We as a group had a good time though, as always with such lovely people; cooking, mending equipment, working on our different crafts, and in the case of me, Tobias and another couple of parents, tending to our babies. B was an angel, being in a good mood most of the time, sleeping well during the nights (warm and cosy in two layers of clothes, warm socks, mittens, a winter hat, sleeping with me on our big straw mattress, sharing my blankets, with Tobias on our narrow straw mattress right on his other side), and tolerably well during the days. He looked adorable in his little outfit, and he and the other baby must have been our best attractions, poor things. 

 Picture by my father in law, J.W.

Tobias took part in the weapon and fighting lectures, worked in the camp and was generally agreeable, which is more than what could be said for me.

 Picture by my father in law, J.W.

I was very tired, my back hurt like mad, and B wanted to be in my arms most of the time (not surprising with so many strangers and so many new things going on around him all day), so I missed quite a lot of what happened, couldn't help with the work in the camp, and all these things combined made me rather cross. On Saturday evening the tiredness and back ache was so bad I claimed I would stay at home from our next event, and never do living history again. Ever. Of course, by the following morning, after some sleep and subsiding of the pain, I thought living history the most charming hobby in the world.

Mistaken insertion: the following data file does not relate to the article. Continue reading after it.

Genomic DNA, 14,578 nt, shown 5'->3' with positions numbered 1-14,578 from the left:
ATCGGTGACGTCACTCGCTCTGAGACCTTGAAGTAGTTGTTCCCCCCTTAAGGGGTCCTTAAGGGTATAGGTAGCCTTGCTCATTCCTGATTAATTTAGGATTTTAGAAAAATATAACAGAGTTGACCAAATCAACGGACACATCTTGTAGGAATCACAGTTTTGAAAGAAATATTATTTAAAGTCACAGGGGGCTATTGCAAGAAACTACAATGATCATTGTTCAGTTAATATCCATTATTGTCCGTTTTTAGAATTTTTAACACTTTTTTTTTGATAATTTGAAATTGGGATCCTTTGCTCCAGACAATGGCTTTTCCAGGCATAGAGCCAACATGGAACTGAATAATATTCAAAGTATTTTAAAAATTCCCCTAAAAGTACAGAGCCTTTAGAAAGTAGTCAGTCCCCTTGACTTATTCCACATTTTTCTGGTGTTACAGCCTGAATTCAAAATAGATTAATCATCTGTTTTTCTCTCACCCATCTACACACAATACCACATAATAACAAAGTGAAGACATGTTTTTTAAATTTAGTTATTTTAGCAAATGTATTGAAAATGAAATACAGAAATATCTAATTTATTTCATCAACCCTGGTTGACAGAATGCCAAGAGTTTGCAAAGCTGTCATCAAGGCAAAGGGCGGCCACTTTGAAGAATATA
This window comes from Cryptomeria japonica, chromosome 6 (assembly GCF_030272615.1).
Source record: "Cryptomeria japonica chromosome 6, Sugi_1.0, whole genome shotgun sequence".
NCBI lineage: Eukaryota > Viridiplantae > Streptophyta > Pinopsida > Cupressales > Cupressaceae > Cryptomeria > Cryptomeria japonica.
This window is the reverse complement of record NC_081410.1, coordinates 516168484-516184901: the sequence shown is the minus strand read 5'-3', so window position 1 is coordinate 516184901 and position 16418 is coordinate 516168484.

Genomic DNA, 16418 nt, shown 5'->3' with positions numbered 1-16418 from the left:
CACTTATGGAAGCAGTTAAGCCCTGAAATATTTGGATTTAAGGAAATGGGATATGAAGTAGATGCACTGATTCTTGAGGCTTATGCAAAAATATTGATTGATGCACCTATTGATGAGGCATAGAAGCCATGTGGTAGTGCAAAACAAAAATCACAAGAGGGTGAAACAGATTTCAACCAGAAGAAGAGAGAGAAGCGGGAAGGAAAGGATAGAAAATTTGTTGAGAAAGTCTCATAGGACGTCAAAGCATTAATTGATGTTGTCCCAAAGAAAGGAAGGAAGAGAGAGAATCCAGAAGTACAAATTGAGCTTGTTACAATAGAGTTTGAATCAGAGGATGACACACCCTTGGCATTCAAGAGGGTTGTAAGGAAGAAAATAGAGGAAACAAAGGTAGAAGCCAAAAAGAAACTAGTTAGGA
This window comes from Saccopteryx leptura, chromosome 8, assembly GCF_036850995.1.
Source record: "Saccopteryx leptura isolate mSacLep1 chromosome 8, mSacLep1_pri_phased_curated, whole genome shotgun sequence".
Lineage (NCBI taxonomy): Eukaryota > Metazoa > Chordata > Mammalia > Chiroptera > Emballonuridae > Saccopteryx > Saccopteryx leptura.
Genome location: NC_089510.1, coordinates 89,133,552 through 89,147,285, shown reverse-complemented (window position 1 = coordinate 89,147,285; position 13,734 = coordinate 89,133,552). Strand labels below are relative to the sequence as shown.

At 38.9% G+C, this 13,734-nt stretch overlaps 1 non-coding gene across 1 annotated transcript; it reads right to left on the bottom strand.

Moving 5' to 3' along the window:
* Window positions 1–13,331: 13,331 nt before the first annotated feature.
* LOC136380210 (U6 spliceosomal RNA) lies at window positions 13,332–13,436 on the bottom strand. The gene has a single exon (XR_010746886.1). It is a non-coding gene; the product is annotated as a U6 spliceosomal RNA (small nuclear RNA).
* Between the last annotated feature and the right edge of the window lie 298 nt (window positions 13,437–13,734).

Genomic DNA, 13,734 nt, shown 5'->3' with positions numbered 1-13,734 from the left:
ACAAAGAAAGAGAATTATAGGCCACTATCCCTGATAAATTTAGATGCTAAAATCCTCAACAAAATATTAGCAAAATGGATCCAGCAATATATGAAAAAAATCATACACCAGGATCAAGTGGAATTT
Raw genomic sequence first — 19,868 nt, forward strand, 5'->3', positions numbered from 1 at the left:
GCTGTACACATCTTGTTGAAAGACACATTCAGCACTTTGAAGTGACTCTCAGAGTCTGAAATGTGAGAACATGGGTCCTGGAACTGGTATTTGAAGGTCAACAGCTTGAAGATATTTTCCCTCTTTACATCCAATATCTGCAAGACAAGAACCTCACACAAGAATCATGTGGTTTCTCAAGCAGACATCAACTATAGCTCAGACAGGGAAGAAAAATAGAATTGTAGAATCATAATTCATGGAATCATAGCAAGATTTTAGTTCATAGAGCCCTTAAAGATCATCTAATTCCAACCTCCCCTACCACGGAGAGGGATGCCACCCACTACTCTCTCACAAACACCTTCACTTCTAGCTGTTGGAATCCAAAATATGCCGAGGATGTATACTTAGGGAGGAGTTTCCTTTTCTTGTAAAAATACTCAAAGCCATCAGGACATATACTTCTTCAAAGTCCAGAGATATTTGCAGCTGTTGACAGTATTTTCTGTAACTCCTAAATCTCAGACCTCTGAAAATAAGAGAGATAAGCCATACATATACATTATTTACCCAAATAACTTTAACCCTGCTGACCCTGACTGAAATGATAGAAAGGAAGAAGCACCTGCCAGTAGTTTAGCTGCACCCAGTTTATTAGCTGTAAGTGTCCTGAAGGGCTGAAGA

Picture by my father in law, J.W.

There is something very agreeable about hearing wood being chopped, and smelling the smoke from the fire as you’re getting up. Wearing wool dresses in the cool morning hours as the sun is rising and drying the dew from the grass, conversing with friends – it really is a pleasure. I’m still ashamed of my bad temper and poor behaviour though.

 Lessons learned:

- Bring a baby sling next time, to save your back. I had planned to buy twill linen or hemp for one (the ones we have being far from period), but the trader didn’t have the fabric I wanted with them, but on another festival, in Norway. Too bad.

- Put B on a blanket more. I did this when possible, but as the weather had been less than fine all week, the ground was damp, and as we were using all of our blankets when sleeping, I didn’t want to get them wet. So, bring an extra blanket next time, and avoid back ache.

- Bibs are good (if we hadn’t had any, we’d have had to change B’s clothes a number of times), but having enough of them is better. We had to wash bibs several times, to make sure there was a clean and dry one when needed. I finished a new one yesterday.

- Something to cover the nappy is a good idea. Not necessary, but a good idea if there is time and energy to make it. With such a small child, the cotte or shirt rides up easily. Most visitors don’t mind (they’d probably have minded much more had we used period cloth nappies), but it would look better.